Value learning is a proposed method for incorporating human values in an AGI. It involves the creation of an artificial learner whose actions consider many possible sets of values and preferences, weighed by their likelihood. Value learning could prevent an AGI of having goals detrimental to human values, hence helping in the creation of Friendly AI.

Many ways have been proposed to incorporate human values in an AGI (e.g.: Coherent Extrapolated Volition, Coherent Aggregated Volition and Coherent Blended Volition, mostly proposed around 2004-2010). Value learning was suggested in 2011 by Daniel Dewey in ‘Learning What to Value’. Like most authors, he assumes that an artificial agent needs to be intentionally aligned to human goals. First, Dewey argues against the use of a simple use of reinforcement learning to solve this problem, on the basis that this lead to the maximization of specific rewards that can diverge from value maximization. For example, this could suffer from goal misspecification or reward hacking. He proposes a utility function maximizer comparable to AIXI, which considers all possible utility functions weighted by their Bayesian probabilities: "[W]e propose uncertainty over utility functions. Instead of providing an agent one utility function up front, we provide an agent with a pool of possible utility functions and a probability distribution P such that each utility function can be assigned probability P(Ujyxm) given a particular interaction history [yxm]. An agent can then calculate an expected value over possible utility functions given a particular interaction history"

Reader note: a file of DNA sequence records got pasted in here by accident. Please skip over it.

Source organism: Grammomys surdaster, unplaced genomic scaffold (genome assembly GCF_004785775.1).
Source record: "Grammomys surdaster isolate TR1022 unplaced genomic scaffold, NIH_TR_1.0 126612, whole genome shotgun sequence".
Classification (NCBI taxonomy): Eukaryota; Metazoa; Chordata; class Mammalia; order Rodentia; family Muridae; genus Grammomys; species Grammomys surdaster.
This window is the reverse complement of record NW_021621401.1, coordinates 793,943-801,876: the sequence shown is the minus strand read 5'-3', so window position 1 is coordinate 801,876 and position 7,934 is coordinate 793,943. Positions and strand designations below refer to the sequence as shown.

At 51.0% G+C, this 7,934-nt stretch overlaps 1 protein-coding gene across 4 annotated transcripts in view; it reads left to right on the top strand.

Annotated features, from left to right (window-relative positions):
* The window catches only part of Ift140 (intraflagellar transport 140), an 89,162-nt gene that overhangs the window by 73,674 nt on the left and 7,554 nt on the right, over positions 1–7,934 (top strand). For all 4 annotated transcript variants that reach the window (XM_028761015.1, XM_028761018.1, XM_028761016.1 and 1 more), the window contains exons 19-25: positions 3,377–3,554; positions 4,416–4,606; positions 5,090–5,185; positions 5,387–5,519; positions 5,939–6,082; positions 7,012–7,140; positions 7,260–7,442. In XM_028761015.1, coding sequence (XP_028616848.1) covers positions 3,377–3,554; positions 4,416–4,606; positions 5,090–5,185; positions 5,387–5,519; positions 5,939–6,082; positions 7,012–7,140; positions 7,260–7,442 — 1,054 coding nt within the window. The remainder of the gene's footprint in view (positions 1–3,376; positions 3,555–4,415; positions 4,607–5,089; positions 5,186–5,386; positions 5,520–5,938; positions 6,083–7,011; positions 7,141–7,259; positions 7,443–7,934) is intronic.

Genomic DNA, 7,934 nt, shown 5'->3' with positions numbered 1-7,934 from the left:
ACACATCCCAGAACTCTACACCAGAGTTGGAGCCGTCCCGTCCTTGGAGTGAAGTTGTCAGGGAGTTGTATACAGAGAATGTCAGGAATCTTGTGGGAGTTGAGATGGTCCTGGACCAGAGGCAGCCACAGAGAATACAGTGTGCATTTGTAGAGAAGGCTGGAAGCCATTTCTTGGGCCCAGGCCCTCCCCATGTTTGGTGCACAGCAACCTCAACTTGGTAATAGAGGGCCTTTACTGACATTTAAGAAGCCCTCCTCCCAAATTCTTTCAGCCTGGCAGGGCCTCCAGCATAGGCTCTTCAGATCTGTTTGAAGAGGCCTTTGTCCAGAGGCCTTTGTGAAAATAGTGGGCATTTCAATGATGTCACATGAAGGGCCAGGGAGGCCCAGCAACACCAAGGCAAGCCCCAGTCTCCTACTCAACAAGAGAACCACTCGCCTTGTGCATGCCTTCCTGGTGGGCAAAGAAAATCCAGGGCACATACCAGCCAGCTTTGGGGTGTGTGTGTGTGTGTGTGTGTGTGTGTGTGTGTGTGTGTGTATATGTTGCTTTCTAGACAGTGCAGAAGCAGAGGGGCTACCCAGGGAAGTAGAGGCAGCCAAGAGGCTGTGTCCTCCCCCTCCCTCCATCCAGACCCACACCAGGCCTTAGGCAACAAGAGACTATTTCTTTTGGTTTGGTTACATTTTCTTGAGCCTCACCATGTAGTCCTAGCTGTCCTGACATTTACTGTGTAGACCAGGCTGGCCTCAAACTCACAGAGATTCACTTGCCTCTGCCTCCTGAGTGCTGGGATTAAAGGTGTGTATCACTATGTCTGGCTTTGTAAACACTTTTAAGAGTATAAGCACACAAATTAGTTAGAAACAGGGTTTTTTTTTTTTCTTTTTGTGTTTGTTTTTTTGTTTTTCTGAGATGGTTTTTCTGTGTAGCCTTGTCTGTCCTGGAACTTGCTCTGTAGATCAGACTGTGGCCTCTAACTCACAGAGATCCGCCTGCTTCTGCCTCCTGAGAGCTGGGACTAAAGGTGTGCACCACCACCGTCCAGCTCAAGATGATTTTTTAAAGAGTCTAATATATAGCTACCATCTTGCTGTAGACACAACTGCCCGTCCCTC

Nick Bostrom also discusses value learning at length in his book Superintelligence. Value learning is closely related to various proposals for AI-assisted Alignment and AI-assisted/AI automated Alignment research. Since human values are complex and fragile, learning human values well is a challenging problem, much like AI-assisted Alignment (but in a less supervised setting, so actually harder). So this is only a practicable alignment technique for AGI capable of successfully performing a STEM research program (in Anthropology). Thus value learning is (unusually) an alignment technique that improves as capabilities increase, and it requires around an AGI minimum threshold of capabilities to begin to be effective....

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